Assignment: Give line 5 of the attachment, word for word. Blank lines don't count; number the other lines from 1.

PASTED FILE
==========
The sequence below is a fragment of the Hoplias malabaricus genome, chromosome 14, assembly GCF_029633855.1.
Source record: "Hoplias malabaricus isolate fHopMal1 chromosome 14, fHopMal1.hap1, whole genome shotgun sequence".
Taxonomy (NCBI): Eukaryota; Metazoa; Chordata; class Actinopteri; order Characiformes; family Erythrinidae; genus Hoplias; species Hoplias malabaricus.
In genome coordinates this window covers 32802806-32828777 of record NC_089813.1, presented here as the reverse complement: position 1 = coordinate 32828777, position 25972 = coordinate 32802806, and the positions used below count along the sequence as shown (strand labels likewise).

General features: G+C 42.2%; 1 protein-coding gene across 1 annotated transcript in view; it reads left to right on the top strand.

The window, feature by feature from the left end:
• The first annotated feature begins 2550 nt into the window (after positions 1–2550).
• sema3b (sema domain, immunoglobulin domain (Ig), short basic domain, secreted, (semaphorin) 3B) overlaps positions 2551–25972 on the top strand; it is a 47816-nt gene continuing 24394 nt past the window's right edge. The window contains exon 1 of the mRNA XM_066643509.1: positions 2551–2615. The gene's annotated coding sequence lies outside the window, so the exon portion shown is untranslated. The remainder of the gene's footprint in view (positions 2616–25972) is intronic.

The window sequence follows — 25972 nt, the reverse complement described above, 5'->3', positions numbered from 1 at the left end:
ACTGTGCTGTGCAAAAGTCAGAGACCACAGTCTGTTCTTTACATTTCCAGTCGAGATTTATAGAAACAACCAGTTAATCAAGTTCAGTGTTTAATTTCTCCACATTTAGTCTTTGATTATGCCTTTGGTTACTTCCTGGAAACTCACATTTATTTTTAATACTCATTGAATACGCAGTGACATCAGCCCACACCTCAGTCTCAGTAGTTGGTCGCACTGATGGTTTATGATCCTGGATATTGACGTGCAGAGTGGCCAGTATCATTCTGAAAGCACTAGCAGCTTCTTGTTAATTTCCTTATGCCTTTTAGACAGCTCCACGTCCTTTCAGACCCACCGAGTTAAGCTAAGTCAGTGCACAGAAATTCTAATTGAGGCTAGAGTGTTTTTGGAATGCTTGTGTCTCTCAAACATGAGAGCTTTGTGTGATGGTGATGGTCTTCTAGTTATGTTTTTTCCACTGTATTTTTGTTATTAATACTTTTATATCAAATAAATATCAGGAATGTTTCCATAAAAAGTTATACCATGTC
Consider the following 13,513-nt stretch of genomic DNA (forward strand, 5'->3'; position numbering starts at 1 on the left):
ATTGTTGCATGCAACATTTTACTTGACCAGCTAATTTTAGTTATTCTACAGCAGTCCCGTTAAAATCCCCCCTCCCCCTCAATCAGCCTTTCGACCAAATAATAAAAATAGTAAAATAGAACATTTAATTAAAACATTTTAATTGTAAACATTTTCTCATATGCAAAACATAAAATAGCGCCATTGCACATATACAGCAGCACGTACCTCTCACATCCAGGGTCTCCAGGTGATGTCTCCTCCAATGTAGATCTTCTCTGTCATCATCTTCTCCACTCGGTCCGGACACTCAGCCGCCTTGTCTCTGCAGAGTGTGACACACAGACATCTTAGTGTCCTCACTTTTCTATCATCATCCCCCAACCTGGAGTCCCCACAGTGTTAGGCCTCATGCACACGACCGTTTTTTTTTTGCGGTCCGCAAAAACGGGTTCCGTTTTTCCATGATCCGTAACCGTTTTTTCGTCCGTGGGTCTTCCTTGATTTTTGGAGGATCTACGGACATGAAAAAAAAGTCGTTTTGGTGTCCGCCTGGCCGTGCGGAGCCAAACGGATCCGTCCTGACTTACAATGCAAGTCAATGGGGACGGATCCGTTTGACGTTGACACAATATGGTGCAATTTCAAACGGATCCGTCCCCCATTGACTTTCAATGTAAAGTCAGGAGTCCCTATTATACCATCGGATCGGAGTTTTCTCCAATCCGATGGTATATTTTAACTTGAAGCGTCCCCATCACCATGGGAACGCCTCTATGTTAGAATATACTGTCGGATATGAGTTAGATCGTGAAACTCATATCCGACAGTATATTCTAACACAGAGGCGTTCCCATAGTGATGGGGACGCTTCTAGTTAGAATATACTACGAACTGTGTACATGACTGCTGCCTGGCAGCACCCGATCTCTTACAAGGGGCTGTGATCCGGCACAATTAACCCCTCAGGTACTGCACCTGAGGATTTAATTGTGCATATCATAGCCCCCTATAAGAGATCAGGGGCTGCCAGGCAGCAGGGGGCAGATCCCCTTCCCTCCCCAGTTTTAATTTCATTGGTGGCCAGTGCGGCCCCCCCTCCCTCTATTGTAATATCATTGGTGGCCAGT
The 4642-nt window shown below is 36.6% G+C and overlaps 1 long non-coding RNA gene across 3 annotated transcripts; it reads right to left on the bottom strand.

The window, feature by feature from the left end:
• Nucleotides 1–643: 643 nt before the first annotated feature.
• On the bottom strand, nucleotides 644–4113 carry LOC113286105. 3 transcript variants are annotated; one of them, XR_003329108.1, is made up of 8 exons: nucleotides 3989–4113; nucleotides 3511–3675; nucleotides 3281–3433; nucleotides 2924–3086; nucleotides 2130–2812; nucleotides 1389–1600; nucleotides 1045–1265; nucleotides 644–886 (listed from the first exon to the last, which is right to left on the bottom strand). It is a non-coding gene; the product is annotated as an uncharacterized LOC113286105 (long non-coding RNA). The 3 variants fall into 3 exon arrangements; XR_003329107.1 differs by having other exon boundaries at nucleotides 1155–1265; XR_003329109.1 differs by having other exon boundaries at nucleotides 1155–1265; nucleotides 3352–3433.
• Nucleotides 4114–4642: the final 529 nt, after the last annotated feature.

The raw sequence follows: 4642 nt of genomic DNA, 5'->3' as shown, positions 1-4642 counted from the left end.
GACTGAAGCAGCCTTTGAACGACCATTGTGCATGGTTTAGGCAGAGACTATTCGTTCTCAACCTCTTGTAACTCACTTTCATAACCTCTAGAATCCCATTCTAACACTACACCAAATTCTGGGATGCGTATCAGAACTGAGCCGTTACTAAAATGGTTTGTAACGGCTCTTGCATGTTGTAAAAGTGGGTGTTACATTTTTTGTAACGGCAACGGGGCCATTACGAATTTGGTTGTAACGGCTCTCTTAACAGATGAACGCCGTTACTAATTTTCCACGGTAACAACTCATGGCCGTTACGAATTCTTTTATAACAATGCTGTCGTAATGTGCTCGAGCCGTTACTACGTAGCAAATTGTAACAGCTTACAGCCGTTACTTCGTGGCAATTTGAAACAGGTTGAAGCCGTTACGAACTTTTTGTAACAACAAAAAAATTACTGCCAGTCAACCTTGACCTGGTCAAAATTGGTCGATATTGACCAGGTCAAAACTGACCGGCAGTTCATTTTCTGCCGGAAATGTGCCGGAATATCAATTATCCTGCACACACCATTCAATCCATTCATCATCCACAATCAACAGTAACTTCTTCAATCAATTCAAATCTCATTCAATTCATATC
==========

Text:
General features: G+C 42.2%; 1 protein-coding gene across 1 annotated transcript in view; it reads left to right on the top strand.